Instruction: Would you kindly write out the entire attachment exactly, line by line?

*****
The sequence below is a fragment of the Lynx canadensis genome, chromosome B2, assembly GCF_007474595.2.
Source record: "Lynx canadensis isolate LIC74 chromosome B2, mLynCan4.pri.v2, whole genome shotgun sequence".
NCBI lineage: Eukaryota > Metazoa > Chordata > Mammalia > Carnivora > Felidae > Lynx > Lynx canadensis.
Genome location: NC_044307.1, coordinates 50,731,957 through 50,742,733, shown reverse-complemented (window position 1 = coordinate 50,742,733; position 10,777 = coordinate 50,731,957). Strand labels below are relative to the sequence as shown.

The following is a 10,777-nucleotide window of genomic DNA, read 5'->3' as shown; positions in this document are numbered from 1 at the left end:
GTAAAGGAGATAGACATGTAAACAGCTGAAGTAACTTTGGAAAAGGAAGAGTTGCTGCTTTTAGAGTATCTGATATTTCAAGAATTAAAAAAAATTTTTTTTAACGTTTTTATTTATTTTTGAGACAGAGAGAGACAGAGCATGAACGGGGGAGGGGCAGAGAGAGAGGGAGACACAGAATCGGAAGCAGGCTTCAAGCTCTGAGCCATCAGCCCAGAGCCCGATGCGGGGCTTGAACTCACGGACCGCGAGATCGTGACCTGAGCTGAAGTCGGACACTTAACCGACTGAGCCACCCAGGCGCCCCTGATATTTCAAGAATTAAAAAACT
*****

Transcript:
The sequence below is a fragment of the Lynx canadensis genome, chromosome B2, assembly GCF_007474595.2.
Source record: "Lynx canadensis isolate LIC74 chromosome B2, mLynCan4.pri.v2, whole genome shotgun sequence".
NCBI lineage: Eukaryota > Metazoa > Chordata > Mammalia > Carnivora > Felidae > Lynx > Lynx canadensis.
Genome location: NC_044307.1, coordinates 50,731,957 through 50,742,733, shown reverse-complemented (window position 1 = coordinate 50,742,733; position 10,777 = coordinate 50,731,957). Strand labels below are relative to the sequence as shown.

The following is a 10,777-nucleotide window of genomic DNA, read 5'->3' as shown; positions in this document are numbered from 1 at the left end:
GTAAAGGAGATAGACATGTAAACAGCTGAAGTAACTTTGGAAAAGGAAGAGTTGCTGCTTTTAGAGTATCTGATATTTCAAGAATTAAAAAAAATTTTTTTTAACGTTTTTATTTATTTTTGAGACAGAGAGAGACAGAGCATGAACGGGGGAGGGGCAGAGAGAGAGGGAGACACAGAATCGGAAGCAGGCTTCAAGCTCTGAGCCATCAGCCCAGAGCCCGATGCGGGGCTTGAACTCACGGACCGCGAGATCGTGACCTGAGCTGAAGTCGGACACTTAACCGACTGAGCCACCCAGGCGCCCCTGATATTTCAAGAATTAAAAAACT